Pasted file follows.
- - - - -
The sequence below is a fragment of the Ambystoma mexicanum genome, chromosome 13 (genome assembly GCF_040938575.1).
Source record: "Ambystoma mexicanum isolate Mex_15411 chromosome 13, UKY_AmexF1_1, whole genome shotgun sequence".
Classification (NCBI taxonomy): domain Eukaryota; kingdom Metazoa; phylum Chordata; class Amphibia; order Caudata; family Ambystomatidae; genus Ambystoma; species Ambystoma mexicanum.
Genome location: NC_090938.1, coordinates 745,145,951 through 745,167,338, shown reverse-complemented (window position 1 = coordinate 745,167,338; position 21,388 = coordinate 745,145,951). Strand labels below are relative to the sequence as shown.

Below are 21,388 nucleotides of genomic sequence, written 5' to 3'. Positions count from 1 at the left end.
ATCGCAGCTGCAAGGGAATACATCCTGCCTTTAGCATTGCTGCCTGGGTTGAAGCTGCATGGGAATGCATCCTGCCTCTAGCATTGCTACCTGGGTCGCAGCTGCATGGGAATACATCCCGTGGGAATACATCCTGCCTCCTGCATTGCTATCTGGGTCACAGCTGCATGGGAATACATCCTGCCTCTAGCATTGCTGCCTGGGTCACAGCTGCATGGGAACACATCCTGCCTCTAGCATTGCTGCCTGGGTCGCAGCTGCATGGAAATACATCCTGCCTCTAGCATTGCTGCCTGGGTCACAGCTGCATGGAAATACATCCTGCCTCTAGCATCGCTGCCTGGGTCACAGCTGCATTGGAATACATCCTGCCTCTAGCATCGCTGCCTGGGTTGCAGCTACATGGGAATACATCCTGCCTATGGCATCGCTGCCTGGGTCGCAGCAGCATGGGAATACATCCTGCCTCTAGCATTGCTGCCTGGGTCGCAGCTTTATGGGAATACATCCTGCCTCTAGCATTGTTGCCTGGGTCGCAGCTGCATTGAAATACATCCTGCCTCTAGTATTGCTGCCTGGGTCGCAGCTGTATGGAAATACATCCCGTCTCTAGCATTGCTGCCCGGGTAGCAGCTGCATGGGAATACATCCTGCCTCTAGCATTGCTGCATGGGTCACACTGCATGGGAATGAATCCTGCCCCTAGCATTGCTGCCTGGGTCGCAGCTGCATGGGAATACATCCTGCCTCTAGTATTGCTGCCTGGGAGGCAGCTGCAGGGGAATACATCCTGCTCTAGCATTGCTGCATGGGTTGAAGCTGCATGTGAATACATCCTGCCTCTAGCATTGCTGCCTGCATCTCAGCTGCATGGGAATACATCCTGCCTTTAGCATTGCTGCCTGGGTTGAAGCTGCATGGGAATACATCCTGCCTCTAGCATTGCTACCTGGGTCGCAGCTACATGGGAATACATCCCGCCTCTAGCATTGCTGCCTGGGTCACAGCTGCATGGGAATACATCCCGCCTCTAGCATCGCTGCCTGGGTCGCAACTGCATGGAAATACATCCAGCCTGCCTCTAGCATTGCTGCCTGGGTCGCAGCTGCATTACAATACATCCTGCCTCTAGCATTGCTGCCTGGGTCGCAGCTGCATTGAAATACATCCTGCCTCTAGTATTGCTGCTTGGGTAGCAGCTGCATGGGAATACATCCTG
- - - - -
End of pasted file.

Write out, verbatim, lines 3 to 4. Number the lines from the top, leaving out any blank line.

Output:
Classification (NCBI taxonomy): domain Eukaryota; kingdom Metazoa; phylum Chordata; class Amphibia; order Caudata; family Ambystomatidae; genus Ambystoma; species Ambystoma mexicanum.
Genome location: NC_090938.1, coordinates 745,145,951 through 745,167,338, shown reverse-complemented (window position 1 = coordinate 745,167,338; position 21,388 = coordinate 745,145,951). Strand labels below are relative to the sequence as shown.